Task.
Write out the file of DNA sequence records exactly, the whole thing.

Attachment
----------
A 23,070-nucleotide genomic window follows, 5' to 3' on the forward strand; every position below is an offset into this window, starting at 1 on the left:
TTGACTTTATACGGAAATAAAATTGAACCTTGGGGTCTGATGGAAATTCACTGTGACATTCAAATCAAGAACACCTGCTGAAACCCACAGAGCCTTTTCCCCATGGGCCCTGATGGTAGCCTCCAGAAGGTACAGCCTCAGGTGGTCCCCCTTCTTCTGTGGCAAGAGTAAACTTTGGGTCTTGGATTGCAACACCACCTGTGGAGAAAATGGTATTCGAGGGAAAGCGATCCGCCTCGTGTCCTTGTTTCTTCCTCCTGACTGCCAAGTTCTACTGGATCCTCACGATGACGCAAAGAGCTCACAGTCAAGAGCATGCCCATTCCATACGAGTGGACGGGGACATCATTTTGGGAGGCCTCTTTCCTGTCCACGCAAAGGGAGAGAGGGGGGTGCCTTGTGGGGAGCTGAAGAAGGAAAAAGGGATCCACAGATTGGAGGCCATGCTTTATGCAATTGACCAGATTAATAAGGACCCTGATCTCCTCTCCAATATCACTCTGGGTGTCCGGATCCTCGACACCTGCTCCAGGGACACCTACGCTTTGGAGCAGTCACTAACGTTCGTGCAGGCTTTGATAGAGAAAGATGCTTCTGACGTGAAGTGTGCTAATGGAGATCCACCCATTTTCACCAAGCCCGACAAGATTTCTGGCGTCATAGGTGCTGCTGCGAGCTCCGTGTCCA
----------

A 23,070-nucleotide genomic window follows, 5' to 3' on the forward strand; every position below is an offset into this window, starting at 1 on the left:
TTGACTTTATACGGAAATAAAATTGAACCTTGGGGTCTGATGGAAATTCACTGTGACATTCAAATCAAGAACACCTGCTGAAACCCACAGAGCCTTTTCCCCATGGGCCCTGATGGTAGCCTCCAGAAGGTACAGCCTCAGGTGGTCCCCCTTCTTCTGTGGCAAGAGTAAACTTTGGGTCTTGGATTGCAACACCACCTGTGGAGAAAATGGTATTCGAGGGAAAGCGATCCGCCTCGTGTCCTTGTTTCTTCCTCCTGACTGCCAAGTTCTACTGGATCCTCACGATGACGCAAAGAGCTCACAGTCAAGAGCATGCCCATTCCATACGAGTGGACGGGGACATCATTTTGGGAGGCCTCTTTCCTGTCCACGCAAAGGGAGAGAGGGGGGTGCCTTGTGGGGAGCTGAAGAAGGAAAAAGGGATCCACAGATTGGAGGCCATGCTTTATGCAATTGACCAGATTAATAAGGACCCTGATCTCCTCTCCAATATCACTCTGGGTGTCCGGATCCTCGACACCTGCTCCAGGGACACCTACGCTTTGGAGCAGTCACTAACGTTCGTGCAGGCTTTGATAGAGAAAGATGCTTCTGACGTGAAGTGTGCTAATGGAGATCCACCCATTTTCACCAAGCCCGACAAGATTTCTGGCGTCATAGGTGCTGCTGCGAGCTCCGTGTCCA